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From the postgresql documentation: "For every possible combination of rows from T1 and T2 (i.e., a Cartesian product), the joined table will contain a row consisting of all columns in T1 followed by all columns in T2. If the tables have N and M rows respectively, the joined table will have N * M rows."
An inner join looks at two tables and only joins the rows from the two tables that match the specified conditions. An inner join is the default and need not be specified.
A sample of standard sql on an inner join could look like this:
The same query could be expressed in s-sql as:
An outer join not only generates an inner join, it also joins the rows from one table that matches the conditions and adds null values for the joined columns from the second table (which obviously did not match the condition.) Under Postgresql, a "left join", "right join" or "full join" all imply an outer join.
A left join (or left outer join) looks at two tables, keeps the matched rows from both and the unmatched rows from the left table and drops the unmatched rows from the right table. A right outer join keeps the matched rows, the unmatched rows from the right table and drops the unmatched rows from the left table. A full outer join includes the rows that match from each table individually, with null values for the missing matching columns.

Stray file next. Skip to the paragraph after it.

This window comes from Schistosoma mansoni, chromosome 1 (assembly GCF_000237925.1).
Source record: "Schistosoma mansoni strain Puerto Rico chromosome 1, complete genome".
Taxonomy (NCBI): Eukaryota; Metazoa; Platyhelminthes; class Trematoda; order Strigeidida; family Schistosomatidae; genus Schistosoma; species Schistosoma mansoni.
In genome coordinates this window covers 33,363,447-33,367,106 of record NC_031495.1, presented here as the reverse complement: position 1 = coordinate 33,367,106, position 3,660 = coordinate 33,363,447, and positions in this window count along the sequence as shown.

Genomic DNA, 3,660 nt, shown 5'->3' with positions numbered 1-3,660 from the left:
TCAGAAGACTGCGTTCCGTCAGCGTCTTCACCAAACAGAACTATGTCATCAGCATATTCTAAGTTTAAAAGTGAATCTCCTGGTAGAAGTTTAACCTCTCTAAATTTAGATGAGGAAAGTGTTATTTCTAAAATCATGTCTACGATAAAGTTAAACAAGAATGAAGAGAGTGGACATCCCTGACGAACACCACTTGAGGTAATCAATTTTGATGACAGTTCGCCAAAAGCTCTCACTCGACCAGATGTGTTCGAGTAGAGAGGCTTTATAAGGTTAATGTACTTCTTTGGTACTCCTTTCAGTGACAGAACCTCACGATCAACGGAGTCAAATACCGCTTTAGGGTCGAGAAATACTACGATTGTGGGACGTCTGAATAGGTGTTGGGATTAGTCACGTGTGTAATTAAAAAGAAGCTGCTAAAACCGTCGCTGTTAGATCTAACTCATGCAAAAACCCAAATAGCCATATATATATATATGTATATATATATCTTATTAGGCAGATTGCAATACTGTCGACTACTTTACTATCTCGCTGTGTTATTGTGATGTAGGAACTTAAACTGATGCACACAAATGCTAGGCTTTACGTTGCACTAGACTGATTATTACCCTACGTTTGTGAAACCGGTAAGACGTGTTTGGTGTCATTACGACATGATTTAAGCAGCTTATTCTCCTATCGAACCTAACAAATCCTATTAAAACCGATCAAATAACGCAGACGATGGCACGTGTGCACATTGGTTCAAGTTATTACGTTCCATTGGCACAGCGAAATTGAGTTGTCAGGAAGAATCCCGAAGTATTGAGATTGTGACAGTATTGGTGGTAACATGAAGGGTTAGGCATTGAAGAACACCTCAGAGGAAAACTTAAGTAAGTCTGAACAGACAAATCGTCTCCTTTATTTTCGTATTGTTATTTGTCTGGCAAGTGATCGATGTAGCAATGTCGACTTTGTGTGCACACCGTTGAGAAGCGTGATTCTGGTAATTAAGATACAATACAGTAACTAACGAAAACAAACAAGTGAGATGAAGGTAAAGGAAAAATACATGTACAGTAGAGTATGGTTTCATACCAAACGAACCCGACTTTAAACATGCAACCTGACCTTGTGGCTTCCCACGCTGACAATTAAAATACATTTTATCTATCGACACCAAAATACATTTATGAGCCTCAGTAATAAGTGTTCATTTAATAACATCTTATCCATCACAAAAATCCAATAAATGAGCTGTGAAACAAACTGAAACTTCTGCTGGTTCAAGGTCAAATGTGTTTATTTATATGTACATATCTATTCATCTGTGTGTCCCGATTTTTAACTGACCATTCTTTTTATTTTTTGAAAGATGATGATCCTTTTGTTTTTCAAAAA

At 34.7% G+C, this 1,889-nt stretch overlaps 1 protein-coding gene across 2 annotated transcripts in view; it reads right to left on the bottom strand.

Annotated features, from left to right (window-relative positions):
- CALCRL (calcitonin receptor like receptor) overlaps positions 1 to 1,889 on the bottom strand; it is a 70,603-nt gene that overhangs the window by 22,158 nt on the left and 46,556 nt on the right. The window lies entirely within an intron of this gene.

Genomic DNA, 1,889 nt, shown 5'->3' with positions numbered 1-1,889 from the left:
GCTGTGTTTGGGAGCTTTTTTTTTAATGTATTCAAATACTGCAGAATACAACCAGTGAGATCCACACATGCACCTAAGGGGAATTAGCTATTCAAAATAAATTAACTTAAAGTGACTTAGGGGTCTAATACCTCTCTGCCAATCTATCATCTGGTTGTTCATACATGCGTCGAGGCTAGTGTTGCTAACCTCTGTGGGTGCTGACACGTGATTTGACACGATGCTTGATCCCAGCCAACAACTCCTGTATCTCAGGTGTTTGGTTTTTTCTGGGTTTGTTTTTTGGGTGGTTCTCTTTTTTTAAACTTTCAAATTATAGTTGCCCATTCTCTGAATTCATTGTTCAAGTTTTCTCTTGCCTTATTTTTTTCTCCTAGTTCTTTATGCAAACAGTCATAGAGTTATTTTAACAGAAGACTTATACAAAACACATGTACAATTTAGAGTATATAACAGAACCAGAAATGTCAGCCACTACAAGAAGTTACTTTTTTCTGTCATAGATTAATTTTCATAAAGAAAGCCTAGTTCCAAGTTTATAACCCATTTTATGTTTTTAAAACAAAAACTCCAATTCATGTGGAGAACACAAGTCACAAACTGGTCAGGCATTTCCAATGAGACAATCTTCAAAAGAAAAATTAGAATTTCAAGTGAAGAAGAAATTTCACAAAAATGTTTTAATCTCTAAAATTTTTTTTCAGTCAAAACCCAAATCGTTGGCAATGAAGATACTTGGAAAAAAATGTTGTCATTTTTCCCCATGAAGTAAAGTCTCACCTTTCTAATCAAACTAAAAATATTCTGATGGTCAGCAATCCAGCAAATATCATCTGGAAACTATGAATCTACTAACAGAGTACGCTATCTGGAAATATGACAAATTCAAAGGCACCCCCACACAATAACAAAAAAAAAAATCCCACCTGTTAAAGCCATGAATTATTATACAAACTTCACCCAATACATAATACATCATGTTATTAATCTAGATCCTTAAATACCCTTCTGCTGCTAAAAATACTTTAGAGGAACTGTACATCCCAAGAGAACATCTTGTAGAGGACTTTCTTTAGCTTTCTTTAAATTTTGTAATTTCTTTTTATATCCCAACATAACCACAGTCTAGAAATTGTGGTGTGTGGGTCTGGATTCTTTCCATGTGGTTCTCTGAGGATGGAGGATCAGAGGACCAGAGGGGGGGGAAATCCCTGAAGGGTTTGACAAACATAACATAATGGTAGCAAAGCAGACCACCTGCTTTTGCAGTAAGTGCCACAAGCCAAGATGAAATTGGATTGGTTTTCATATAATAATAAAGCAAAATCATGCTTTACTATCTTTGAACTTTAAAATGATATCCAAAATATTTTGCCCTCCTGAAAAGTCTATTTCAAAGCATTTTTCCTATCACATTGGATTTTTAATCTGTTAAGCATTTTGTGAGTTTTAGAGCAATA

Example: Here we assume two tables. A countries table and a many-to-many linking table named countries-topics. (There is an implicit third table named topics.) We are looking for records from the countries table which do not have a match in the countries-topics table. In other words, where do we have a note, but not matched it to a topic?